Last night was one of the few times since going into lock-down that I didn’t straight to sleep after putting my kids to bed. My wife was on the phone with one of her friends, so I decided to work. One hour of writing turned into two. Then three. By the time I snapped back to reality, it was closing in on 2 am. Luc, our 2-year-old, is part human, part rooster. He loves the morning sun. Lying in bed, with only four hours left to sleep, I cursed the decision to name him after the word “light.”
Just as I’d finally gotten comfortable and my pillow just right, I realized I’d forgotten to fill up my glass of water. After a few minutes of going back and forth about the pros and cons of filling it up, I finally managed to drag my legs to the side of the bed. As soon as I reached for my glass, however, I realized it was already full.
My wife, Laia, had a shitty day yesterday. The father of one of her best friends passed away. On top of this devastating news, and everything else that is going on, she still looked at my empty glass of water next to my bed and thought to herself, “Michael will be thirsty later.”
It was only a small gesture, but it affected me in a big way.
I’ve seen a lot of articles recently about how to keep love alive during trying times. Originally I had planned to eventually share my own ideas of what I like to do for my wife. But my wife is better than me.
In addition to keeping my glass full, below are a few other little things that she has done for me to make this god awful experience suck a little less.
She lets me make mistakes
The only thing I had to do while she took a shower was keep an eye on the kids and the last bit of rice we had cooking on the stove. When she found the kitchen full of smoke a few minutes later, and Luc, with hummus in his freshly washed hair, she didn’t say a thing. In fact, she laughed.
I messed up. She didn’t need to tell me. So she didn’t. Instead, she yelled, ever so gently, “Siri, please play Kill Me Now by the Suicide Twins.” While I did a piss poor job of scraping the black rice from the once silver pot, she crushed, ever so gently, a bunch of stale crackers over the soup I hadn’t managed to murder.
Despite her being at the end of her rope, we laughed a lot that night. We even managed to steal a moment without our kids at our feet to hug each other in the kitchen. It’s funny how things that would normally annoy us during normal times turn into back rubs during hard times.
She lets me do nothing
In exchange for getting out of doing laundry, most nights I clean up the house and take out the trash. The other night, however, I was in a state. I barely had the energy to blink. The only thing I wanted to do after putting the kids to bed was to rack out on the couch and see if Netflix had put out anything new since we decided to have kids five years ago.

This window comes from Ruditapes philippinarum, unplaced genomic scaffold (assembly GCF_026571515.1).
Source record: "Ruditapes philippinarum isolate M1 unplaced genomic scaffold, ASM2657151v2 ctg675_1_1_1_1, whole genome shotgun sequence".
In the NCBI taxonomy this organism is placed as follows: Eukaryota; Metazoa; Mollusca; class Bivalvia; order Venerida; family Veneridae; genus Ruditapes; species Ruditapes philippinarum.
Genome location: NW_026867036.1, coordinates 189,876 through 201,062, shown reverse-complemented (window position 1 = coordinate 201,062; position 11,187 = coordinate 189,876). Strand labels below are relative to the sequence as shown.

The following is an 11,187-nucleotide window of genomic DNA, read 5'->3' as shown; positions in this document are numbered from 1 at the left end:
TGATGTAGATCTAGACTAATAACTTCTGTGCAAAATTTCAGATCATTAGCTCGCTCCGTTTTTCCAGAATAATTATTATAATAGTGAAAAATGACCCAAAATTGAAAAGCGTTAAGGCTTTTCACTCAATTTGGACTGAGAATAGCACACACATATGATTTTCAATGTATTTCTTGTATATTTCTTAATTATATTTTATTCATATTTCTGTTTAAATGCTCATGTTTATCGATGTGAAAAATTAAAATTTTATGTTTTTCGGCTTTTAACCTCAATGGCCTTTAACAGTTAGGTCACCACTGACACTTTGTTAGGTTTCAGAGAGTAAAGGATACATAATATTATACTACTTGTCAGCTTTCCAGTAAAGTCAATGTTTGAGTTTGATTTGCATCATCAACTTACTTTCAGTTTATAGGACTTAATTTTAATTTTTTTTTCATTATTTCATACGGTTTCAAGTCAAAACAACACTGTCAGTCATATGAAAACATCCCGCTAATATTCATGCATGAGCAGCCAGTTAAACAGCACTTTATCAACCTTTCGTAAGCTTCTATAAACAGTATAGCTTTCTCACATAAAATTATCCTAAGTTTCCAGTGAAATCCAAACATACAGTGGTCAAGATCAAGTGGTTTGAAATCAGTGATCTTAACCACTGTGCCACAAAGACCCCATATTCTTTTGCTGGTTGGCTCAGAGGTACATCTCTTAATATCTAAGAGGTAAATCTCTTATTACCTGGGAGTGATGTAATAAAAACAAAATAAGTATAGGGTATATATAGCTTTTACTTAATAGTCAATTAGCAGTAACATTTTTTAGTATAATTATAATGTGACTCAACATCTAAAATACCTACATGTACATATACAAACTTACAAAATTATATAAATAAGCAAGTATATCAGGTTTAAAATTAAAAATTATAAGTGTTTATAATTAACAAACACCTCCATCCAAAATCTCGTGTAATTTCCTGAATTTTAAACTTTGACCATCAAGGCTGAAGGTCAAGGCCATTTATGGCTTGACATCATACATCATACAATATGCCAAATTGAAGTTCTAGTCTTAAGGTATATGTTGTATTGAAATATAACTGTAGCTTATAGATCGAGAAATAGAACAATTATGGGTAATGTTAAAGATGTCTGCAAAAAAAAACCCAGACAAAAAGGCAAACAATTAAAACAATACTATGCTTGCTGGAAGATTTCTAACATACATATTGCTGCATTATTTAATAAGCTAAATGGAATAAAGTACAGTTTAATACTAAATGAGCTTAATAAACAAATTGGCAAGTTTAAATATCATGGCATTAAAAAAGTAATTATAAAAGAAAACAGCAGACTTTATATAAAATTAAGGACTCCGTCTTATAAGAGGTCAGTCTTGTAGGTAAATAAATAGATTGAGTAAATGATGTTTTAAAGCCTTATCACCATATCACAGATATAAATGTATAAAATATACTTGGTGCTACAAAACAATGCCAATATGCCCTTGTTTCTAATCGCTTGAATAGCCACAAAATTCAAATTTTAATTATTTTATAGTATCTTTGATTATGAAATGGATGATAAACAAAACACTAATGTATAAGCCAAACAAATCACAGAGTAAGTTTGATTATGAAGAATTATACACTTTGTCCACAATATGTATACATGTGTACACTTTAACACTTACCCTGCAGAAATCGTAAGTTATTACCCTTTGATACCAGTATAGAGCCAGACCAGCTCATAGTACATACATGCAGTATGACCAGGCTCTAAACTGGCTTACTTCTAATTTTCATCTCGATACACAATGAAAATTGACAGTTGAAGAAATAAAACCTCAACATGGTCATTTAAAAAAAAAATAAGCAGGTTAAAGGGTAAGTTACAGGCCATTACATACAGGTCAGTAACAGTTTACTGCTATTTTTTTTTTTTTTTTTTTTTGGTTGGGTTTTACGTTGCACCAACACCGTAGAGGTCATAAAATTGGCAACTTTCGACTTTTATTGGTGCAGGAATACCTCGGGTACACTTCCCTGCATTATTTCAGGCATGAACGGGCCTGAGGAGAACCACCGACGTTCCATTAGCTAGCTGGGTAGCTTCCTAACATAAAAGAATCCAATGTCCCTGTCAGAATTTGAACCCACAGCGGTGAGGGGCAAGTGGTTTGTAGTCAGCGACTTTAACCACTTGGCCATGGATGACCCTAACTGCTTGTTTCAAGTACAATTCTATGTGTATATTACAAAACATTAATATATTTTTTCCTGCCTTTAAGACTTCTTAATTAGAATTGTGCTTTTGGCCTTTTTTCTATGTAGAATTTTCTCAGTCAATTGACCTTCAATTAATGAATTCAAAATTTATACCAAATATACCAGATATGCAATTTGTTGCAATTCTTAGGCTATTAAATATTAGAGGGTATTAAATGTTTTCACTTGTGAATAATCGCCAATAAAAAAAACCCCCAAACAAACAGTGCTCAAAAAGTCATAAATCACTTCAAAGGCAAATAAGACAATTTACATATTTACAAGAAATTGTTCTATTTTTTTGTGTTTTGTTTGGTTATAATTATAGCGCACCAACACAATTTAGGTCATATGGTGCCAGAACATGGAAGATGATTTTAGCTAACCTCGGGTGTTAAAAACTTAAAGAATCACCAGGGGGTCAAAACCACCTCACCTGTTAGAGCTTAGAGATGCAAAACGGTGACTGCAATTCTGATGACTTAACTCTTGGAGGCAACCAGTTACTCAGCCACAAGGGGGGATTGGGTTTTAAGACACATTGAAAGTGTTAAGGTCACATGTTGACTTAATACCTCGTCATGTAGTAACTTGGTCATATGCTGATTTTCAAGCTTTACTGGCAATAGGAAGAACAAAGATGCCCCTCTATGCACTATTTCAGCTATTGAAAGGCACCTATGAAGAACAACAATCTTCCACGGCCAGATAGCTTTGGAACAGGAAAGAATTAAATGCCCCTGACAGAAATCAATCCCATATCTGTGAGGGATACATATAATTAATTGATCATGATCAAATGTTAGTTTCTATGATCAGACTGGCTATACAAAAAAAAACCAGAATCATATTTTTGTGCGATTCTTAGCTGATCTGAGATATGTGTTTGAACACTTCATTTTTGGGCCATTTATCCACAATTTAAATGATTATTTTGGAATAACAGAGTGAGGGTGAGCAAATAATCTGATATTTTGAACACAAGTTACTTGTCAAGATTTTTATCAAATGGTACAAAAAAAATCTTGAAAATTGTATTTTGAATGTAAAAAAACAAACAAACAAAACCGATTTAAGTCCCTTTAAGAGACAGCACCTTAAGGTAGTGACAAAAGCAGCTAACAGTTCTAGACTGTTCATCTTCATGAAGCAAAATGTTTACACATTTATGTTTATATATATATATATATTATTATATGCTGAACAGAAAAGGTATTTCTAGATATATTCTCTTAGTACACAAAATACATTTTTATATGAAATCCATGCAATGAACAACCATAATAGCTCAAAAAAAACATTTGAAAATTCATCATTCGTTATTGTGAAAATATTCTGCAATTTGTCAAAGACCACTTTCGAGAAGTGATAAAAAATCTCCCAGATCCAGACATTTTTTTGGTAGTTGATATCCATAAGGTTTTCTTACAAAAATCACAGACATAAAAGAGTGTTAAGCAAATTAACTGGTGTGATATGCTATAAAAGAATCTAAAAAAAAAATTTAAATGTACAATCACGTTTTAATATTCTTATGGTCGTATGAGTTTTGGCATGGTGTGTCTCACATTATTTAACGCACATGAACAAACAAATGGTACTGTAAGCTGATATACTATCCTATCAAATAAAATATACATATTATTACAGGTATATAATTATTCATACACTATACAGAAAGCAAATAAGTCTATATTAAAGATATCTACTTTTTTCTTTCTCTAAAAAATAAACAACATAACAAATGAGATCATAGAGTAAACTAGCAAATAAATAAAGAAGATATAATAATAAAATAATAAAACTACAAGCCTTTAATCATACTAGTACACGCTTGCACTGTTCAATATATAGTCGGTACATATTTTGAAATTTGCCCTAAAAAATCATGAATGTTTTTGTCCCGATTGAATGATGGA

She didn’t bug me about the trash. Nor did she remind me that it was my turn to clean. Instead, after folding our clothes she put her feet up next to me. I love her for that. I needed a night to melt into nothing and it’s nice sometimes to not have to ask for it.
The most important question you can ask yourself in hard times is what you can do to lighten someone else’s load.
She lets me eat pizza
My wife is tiny. I’ve lived in Spain for a decade and I still get a massive headache whenever I’m asked to convert kilos to pounds. I’m guessing she weighs around 100 pounds. Whenever we eat a large pizza, however, despite my 60-pound advantage, she objects that I should get 5 slices and her only 3. The little smirk on her face every time she grabs that fourth slice has kept me awake at night on more than one occasion.
Last Friday, however, I missed lunch. I was starving. When it came down to the last slice, instead of reminding me that we still had salad, she looked me in the eye and slid it over to me ever so slowly. Unfortunately, I’m unable to describe to you how good it tasted; Liam, our oldest, snatched it up before I could finish it. But still, I love that after a decade of eating as much pizza as someone who is clearly larger than she is, she made the effort.
Some times during hard times it’s best to think about other people.
Like most apartments in Europe, our place isn’t very big and we don’t have a yard. Combine this with having two young children who sleep less than most startup founders and it’s been hard for us to get more than a few minutes alone while we still have enough energy to breathe.
Despite this, I can’t remember a time where I haven’t felt more loved.
Little notes left around the house letting me know I’m a good dad.
Not asking me to explain if I’m in a bad mood.
Giving me some space if it’s clear I need it.
Our partners didn’t fall in love with us because of some amazing Christmas gift we bought them. They fell in love with us because we left water by their bed.
It turns out, the best way to stay in love in hard times is the same as falling in love in good times.